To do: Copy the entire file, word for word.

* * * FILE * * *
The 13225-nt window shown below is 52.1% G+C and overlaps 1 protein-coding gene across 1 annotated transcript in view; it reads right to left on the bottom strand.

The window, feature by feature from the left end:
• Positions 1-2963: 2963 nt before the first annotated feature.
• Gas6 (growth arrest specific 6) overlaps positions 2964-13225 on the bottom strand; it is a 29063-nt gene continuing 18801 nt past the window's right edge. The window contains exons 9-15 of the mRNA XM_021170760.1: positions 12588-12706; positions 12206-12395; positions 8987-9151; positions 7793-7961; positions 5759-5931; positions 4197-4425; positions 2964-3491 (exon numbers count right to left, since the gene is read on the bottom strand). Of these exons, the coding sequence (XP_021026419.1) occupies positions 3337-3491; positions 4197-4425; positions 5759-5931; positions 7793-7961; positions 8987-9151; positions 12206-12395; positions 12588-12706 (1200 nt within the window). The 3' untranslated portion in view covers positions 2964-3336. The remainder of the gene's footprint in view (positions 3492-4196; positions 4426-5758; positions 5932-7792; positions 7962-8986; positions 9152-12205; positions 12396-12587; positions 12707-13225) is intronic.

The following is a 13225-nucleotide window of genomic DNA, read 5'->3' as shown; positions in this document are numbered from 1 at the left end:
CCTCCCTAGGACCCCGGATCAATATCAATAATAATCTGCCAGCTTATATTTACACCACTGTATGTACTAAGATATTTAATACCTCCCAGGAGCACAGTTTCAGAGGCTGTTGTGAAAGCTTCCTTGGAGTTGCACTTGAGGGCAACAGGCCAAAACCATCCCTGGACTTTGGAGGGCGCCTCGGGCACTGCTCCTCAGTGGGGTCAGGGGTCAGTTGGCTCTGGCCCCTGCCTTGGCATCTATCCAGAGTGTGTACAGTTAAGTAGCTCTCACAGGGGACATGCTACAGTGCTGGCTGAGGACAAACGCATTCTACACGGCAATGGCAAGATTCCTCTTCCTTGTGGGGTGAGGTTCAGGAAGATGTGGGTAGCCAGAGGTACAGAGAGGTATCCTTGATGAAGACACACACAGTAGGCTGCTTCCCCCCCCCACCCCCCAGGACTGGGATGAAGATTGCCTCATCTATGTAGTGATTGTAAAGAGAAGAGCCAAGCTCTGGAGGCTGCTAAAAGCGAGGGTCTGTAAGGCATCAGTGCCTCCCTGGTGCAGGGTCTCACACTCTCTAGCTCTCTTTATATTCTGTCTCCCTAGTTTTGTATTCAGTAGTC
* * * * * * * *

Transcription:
The 13225-nt window shown below is 52.1% G+C and overlaps 1 protein-coding gene across 1 annotated transcript in view; it reads right to left on the bottom strand.

The window, feature by feature from the left end:
• Positions 1-2963: 2963 nt before the first annotated feature.
• Gas6 (growth arrest specific 6) overlaps positions 2964-13225 on the bottom strand; it is a 29063-nt gene continuing 18801 nt past the window's right edge. The window contains exons 9-15 of the mRNA XM_021170760.1: positions 12588-12706; positions 12206-12395; positions 8987-9151; positions 7793-7961; positions 5759-5931; positions 4197-4425; positions 2964-3491 (exon numbers count right to left, since the gene is read on the bottom strand). Of these exons, the coding sequence (XP_021026419.1) occupies positions 3337-3491; positions 4197-4425; positions 5759-5931; positions 7793-7961; positions 8987-9151; positions 12206-12395; positions 12588-12706 (1200 nt within the window). The 3' untranslated portion in view covers positions 2964-3336. The remainder of the gene's footprint in view (positions 3492-4196; positions 4426-5758; positions 5932-7792; positions 7962-8986; positions 9152-12205; positions 12396-12587; positions 12707-13225) is intronic.

The following is a 13225-nucleotide window of genomic DNA, read 5'->3' as shown; positions in this document are numbered from 1 at the left end:
CCTCCCTAGGACCCCGGATCAATATCAATAATAATCTGCCAGCTTATATTTACACCACTGTATGTACTAAGATATTTAATACCTCCCAGGAGCACAGTTTCAGAGGCTGTTGTGAAAGCTTCCTTGGAGTTGCACTTGAGGGCAACAGGCCAAAACCATCCCTGGACTTTGGAGGGCGCCTCGGGCACTGCTCCTCAGTGGGGTCAGGGGTCAGTTGGCTCTGGCCCCTGCCTTGGCATCTATCCAGAGTGTGTACAGTTAAGTAGCTCTCACAGGGGACATGCTACAGTGCTGGCTGAGGACAAACGCATTCTACACGGCAATGGCAAGATTCCTCTTCCTTGTGGGGTGAGGTTCAGGAAGATGTGGGTAGCCAGAGGTACAGAGAGGTATCCTTGATGAAGACACACACAGTAGGCTGCTTCCCCCCCCCACCCCCCAGGACTGGGATGAAGATTGCCTCATCTATGTAGTGATTGTAAAGAGAAGAGCCAAGCTCTGGAGGCTGCTAAAAGCGAGGGTCTGTAAGGCATCAGTGCCTCCCTGGTGCAGGGTCTCACACTCTCTAGCTCTCTTTATATTCTGTCTCCCTAGTTTTGTATTCAGTAGTC